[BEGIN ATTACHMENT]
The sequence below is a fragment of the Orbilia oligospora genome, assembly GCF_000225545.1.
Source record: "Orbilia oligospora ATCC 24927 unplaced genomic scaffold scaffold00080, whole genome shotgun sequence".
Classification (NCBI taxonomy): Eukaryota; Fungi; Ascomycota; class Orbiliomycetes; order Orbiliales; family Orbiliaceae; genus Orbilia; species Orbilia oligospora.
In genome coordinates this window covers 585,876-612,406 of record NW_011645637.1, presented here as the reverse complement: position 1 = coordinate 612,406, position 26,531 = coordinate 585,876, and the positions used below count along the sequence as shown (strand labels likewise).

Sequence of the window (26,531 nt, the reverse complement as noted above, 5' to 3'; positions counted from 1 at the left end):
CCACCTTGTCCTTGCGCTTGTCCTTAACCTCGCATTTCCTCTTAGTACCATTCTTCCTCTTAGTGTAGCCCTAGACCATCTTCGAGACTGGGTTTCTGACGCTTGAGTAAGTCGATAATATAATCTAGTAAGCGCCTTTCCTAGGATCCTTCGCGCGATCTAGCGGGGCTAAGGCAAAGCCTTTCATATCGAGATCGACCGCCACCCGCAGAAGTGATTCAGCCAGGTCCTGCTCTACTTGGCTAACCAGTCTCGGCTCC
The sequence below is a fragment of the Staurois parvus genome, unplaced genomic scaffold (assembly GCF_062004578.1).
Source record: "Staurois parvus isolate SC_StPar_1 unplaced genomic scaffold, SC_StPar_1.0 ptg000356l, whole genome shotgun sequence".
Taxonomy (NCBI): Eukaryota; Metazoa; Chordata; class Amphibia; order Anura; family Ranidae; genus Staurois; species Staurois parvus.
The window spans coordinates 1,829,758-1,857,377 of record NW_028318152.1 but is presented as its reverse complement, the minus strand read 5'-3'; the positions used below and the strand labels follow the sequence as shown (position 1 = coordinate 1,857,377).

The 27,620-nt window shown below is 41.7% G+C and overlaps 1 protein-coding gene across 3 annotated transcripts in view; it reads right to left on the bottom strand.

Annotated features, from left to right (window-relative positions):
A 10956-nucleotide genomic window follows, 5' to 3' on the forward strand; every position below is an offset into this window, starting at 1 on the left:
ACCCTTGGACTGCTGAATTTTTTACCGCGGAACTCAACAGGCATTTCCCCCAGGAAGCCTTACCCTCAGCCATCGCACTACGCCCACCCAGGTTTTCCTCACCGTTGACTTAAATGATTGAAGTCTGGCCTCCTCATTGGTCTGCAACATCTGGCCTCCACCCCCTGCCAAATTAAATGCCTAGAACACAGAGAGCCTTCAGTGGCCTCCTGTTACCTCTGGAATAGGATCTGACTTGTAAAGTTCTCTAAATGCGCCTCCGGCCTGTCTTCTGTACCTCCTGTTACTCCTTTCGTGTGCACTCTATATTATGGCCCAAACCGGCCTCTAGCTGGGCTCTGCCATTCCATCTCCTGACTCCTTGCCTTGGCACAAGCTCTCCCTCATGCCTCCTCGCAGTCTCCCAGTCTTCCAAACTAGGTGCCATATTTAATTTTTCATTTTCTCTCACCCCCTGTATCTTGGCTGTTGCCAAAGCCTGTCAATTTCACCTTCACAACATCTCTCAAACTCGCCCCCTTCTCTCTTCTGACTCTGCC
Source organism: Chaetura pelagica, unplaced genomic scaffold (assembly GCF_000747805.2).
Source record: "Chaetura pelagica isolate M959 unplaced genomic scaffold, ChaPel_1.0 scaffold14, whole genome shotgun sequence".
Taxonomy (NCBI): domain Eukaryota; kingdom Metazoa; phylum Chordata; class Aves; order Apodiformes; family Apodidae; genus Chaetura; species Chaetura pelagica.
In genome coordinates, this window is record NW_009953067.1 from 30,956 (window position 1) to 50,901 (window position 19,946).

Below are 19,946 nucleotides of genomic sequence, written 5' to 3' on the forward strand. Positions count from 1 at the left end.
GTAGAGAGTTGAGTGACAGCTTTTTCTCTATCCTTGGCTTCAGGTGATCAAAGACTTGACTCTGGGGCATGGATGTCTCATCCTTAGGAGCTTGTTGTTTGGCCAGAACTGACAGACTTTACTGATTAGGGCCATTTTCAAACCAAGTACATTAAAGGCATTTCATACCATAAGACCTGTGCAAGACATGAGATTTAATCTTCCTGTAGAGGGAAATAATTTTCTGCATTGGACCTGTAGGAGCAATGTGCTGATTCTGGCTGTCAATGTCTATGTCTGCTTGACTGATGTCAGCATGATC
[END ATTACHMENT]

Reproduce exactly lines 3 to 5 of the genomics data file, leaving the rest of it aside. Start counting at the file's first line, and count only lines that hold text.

Classification (NCBI taxonomy): Eukaryota; Fungi; Ascomycota; class Orbiliomycetes; order Orbiliales; family Orbiliaceae; genus Orbilia; species Orbilia oligospora.
In genome coordinates this window covers 585,876-612,406 of record NW_011645637.1, presented here as the reverse complement: position 1 = coordinate 612,406, position 26,531 = coordinate 585,876, and the positions used below count along the sequence as shown (strand labels likewise).

Sequence of the window (26,531 nt, the reverse complement as noted above, 5' to 3'; positions counted from 1 at the left end):